!Women Art Revolution has the distinction of having played at Toronto, Sundance and Berlin and opens today at New York City, with screenings nationwide coming your way. Check it out — it’s even coming to Oklahoma City (no doubt thanks to my friend Brian Hearn, who curates at the OKC Museum of Art). If it’s coming to your town, go, go, GO and see it. Bring your teenage daughters and sons, or get together with a pack of smart, creative types and get inspired.

This doc is real gem — as relevant to the feminist art movement as Exit Through the Gift Shop was for street art, albeit less flashy in its composition. If you love art, or have any interest at all in film, art, and the place women have in those disciplines, you don’t want to miss this.

Upcoming screenings:

June 1-7 IFC Center New York, NY

June 10 The Screen at Studio 2 Santa Fe, NM

June 15-19 Museum of Fine Arts Boston, MA

June 17-23 Laemmle’s Music Hall 3 Los Angeles, CA

June 17-23 Northwest Film Forum Seattle, WA

June 23-26 Oklahoma City Museum of Art Oklahoma City, OK

June 24-30 Denver Film Society Denver, CO

June 24-27 Northwest Film Center Portland, OR

July 1 Real Art Ways Hartford, CT

October 5 International House of Philadelphia Philadelphia, PA

Leave a Reply

Quote Unquotesee all »

A Haunted House 2 is not a movie. It is a nervous breakdown. Directed by Michael Tiddes but largely the handiwork of star, producer, and co-writer Marlon Wayans, the film is being billed as yet another Wayans-ized spoof of the horror movie genre, à la the first Haunted House movie and the wildly successful Scary Movie series. (Keenen Ivory Wayans and his brothers were responsible for the first two Scary Movie films; they have since left that franchise, which may explain why a new one was needed.) And there are some familiar digs at recent horror flicks: This time, the creepy doll and the closet from The Conjuring, the family-murdering demon from Sinister, and the dybbuk box from The Possession all make appearances. But this new film is mostly an excuse for star Marlon Wayans to have extended freak-outs in response to the horrors visited upon him—shrieking, screaming, crying, cowering, and occasionally hate-fucking for minutes on end. Yes, you read that last bit right. A Haunted House 2 puts the satyriasis back in satire.”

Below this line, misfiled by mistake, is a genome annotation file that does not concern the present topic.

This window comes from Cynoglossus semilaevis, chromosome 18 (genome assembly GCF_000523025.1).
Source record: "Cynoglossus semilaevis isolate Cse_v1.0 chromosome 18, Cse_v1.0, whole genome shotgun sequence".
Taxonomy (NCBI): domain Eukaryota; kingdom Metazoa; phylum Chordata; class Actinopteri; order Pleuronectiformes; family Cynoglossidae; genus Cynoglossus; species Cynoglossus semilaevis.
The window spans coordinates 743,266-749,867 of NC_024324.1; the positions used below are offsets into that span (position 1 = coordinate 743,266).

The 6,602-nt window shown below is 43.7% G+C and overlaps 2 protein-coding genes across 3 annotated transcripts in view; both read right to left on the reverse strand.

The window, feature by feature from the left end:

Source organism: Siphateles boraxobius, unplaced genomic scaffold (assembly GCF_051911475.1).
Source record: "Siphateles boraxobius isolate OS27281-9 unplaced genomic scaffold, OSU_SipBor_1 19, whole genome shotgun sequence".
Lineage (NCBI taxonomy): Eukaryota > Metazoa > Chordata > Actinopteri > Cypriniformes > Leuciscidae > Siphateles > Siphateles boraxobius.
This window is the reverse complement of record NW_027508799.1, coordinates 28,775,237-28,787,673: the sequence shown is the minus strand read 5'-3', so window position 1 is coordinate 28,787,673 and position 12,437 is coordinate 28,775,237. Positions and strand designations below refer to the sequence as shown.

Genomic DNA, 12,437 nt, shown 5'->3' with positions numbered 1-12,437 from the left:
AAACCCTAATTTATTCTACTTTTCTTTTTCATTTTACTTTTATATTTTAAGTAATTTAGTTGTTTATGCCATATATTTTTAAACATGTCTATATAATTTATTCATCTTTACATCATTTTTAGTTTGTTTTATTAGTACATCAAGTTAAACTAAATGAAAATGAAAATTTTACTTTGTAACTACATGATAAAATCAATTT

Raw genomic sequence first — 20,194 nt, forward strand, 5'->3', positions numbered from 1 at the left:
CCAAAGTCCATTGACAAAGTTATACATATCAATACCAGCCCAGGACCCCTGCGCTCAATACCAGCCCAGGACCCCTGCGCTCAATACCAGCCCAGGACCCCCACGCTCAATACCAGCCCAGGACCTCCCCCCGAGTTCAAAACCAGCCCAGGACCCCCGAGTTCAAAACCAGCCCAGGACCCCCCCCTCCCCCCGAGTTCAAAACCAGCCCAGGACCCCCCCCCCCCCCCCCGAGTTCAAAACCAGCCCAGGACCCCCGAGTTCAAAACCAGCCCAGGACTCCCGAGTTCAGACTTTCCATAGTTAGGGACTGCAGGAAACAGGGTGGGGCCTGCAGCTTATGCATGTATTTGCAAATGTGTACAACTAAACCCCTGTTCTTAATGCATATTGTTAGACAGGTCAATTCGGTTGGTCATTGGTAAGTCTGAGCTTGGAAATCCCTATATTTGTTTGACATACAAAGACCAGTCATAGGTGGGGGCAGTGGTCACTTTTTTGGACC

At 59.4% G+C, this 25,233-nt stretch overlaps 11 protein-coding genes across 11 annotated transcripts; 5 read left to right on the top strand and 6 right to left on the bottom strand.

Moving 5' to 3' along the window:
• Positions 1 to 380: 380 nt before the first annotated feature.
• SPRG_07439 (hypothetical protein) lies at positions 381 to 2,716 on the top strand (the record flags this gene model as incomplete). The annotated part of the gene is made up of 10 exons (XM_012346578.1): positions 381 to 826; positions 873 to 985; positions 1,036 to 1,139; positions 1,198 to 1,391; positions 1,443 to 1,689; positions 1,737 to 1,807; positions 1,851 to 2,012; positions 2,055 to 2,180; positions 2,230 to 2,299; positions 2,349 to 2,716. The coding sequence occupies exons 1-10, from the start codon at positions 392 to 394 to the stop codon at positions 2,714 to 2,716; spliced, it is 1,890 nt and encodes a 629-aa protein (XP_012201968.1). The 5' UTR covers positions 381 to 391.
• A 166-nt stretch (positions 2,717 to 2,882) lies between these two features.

Ebiri On A Haunted House 2

“I wanted to make you love a murderer. There’s no way of redeeming him. He’s a drunk and a killer. He killed at least seven people (that we know of). But there were reasons he was a bad guy. He was surrounded by evil in those days. A lot of people were killed building modern Florida—modern everywhere. Watson had plenty of opportunities to see how rough those guys were playing and he thought he could do it too. At least he rationalized it that way. He had the devil beaten out of him and became a very dangerous guy. And he couldn’t handle his liquor, which is one of the worst aspects of him. And he went crazy. Understanding how that happened is useful, I think. There’s no reason any one of us couldn’t be Edgar Watson.”
~ Peter Mathiessen On Writing “Killing Mister Watson”